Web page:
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Angel Martin

Angel Martin
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  • Negative Yields: Macro And Investment Perspectives [View article]
    i don't see why any retail investor would ever accept a negative yield.

    one million swiss francs in currency (1000 franc notes) would fit into a small safety deposit box

    current deposit rates in switzerland are like -1.25%; that's -12,500 francs per year
    why would anyone accept that?

    even institutional investors, i think, can get around this. in the overnight money markets they are doing arbitrage for 15 basis points on the annual rate.

    guys who are doing that are going to accept -0.9% libor or -0.7% overnight repo ?

    i don't buy it.

    maybe i am reading these goofy fx forward tables wrong, but it looks to me that there are some pretty significant deviations from covered interest parity for the CHF/GBP and CHF/USD
    Mar 5, 2015. 01:04 PM | 1 Like Like |Link to Comment
  • What Is Putin's Next Move? [View article]
    Marc, i believe Putin's next move is to test if the NATO troops stationed in the baltic republics will get involved in actual fighting. i expect he will use the same sort of tactics we have seen in the Ukraine.

    my guess is Estonia will be the target.

    the single most aggressive move Putin has made on this front was the cross border kidnapping last year of an Estonian security service officer. (an action that immediately followed Obama's visit to Estonia.)

    having some obvious parallels to the "phoney war" Venlo incident.
    Mar 4, 2015. 05:36 PM | Likes Like |Link to Comment
  • Is The U.S. Really Experiencing Deflation? [View article]
    another interesting perspective is to compare US CPI to europe's calculation.

    EU excludes housing.

    US CPI on a equivalent basis is -1.5 percent y/y and heading lower
    Feb 27, 2015. 12:42 PM | 1 Like Like |Link to Comment
  • Is The U.S. Really Experiencing Deflation? [View article]
    there are some significant differences, most importantt - the US now uses a chained cpi
    Feb 26, 2015. 08:20 PM | 1 Like Like |Link to Comment
  • The Media's Overdramatization Of The 'Grexit' And Its Impact On Your Portfolio [View article]
    gold is an important source of diversification.
    Feb 24, 2015. 04:44 PM | Likes Like |Link to Comment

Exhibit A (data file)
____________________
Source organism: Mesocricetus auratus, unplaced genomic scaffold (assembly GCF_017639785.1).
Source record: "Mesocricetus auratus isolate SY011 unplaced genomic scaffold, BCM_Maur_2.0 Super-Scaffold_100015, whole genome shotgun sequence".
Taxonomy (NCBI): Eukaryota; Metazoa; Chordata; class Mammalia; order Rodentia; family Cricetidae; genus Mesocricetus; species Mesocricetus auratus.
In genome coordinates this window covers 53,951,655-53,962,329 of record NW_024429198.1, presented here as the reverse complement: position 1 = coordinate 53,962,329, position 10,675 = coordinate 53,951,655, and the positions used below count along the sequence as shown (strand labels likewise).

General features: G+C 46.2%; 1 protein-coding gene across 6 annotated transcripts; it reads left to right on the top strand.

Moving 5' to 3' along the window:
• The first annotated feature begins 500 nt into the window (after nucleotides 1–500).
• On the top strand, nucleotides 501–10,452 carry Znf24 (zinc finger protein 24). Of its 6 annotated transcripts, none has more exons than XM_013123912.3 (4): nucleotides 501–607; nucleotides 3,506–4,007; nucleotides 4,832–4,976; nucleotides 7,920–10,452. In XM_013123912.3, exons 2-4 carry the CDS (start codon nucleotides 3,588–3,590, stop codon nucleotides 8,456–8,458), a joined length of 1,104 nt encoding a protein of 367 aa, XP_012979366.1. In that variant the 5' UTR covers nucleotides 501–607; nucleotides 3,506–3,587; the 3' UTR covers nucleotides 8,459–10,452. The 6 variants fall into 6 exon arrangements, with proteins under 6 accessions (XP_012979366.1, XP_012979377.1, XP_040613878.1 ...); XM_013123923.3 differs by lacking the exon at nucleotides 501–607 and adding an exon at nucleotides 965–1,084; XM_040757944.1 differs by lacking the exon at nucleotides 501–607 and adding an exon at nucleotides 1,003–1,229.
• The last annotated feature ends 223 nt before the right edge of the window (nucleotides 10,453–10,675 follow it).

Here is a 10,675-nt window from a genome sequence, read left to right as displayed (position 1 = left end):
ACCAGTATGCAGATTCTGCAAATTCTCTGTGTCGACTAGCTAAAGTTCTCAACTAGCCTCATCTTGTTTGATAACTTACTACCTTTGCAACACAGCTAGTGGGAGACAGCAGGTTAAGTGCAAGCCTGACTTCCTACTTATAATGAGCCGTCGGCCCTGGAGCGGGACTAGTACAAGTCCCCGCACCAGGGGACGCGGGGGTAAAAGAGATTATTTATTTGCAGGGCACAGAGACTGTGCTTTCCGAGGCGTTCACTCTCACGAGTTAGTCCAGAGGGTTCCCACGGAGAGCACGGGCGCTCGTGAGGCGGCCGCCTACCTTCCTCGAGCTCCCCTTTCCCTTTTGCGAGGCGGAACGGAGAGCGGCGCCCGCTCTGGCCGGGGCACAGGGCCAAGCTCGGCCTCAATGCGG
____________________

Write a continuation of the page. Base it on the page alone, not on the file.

• The Media's Overdramatization Of The 'Grexit' And Its Impact On Your Portfolio [View article]
    yes, absolutely
    Feb 24, 2015. 04:29 PM | Likes Like |Link to Comment
  • The Media's Overdramatization Of The 'Grexit' And Its Impact On Your Portfolio [View article]
    a precondition to investment success is to be realistic about what you know, and humble about what you don't know.

    fact is, no-one knows what the probability of a greek exit is, and no-one knows what the impact will be if they do go (including insiders like Lagarde and Varoufakis)

    that's part of the core of tail risk: an unknown probability with a unknown impact

    the other part of tail risk is that the downside of negative events can be so large, that all the prior gains from ignoring tail risk can wiped out (and then some!)

    from the author's discussion of low probability/high impact events, it is clear that he does not understand this
    Feb 24, 2015. 11:55 AM | 3 Likes Like |Link to Comment
  • Weighing The Week Ahead: Help For The Economy From Housing? [View article]
    a lifetime of experience suggests that incompetence is a much more likely explanation than any malign intent - something obama's critics should keep in mind as well
    Feb 22, 2015. 02:49 PM | 3 Likes Like |Link to Comment
  • Tsipras declares victory [View news story]
    every investment disaster starts by assuming ... can never happen
    Feb 22, 2015. 02:31 PM | 2 Likes Like |Link to Comment
  • Tsipras declares victory [View news story]
    your list is obsolete. the top six budget "surplus" countries are now running deficits, including norway, where the 2015 budget "surplus" assumes $100/barrel oil